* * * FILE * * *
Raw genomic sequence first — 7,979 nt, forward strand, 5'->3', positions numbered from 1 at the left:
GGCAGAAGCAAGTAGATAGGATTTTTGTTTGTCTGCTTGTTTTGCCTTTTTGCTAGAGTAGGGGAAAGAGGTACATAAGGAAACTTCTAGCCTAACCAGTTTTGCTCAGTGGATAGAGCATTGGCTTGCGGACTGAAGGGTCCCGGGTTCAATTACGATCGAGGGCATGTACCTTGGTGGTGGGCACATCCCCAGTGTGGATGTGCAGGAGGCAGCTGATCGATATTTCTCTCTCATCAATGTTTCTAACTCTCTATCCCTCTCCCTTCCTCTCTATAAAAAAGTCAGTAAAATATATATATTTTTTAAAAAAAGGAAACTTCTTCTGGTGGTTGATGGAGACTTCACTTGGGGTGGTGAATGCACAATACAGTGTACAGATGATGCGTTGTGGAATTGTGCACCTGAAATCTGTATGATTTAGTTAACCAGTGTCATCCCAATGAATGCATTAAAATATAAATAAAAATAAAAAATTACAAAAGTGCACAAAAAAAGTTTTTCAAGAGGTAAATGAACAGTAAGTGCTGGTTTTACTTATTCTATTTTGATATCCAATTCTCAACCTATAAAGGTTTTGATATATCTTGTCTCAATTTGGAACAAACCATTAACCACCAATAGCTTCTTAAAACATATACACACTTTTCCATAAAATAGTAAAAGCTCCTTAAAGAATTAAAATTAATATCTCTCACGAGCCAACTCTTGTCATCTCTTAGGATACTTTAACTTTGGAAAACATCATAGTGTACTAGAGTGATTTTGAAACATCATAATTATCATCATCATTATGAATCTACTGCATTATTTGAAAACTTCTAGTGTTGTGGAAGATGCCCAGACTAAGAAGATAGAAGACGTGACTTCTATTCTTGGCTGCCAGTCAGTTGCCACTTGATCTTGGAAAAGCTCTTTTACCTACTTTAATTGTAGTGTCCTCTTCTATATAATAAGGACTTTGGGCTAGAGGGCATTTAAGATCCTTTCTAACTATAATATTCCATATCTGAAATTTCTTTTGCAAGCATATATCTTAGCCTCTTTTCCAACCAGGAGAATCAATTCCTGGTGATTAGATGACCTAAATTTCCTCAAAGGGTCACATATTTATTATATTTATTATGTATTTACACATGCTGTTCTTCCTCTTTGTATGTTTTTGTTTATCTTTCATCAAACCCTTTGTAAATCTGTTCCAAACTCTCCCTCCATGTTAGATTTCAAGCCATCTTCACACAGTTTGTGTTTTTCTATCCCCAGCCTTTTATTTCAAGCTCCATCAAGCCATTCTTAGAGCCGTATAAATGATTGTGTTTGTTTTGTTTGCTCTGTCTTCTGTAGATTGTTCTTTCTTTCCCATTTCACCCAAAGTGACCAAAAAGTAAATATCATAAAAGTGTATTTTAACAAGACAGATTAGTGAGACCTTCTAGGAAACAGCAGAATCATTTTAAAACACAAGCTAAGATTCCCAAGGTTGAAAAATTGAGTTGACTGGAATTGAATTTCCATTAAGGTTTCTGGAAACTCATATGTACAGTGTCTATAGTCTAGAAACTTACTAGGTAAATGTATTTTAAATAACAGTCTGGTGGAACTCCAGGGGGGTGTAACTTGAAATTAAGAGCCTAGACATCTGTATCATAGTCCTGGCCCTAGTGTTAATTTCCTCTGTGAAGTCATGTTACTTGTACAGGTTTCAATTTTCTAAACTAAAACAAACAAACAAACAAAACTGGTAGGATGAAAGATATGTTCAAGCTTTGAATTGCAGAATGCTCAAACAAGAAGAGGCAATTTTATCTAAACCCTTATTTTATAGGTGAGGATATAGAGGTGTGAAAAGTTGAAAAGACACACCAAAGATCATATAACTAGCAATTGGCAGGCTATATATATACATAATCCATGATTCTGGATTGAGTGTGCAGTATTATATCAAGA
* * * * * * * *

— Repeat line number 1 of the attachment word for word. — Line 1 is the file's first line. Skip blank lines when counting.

Raw genomic sequence first — 7,979 nt, forward strand, 5'->3', positions numbered from 1 at the left: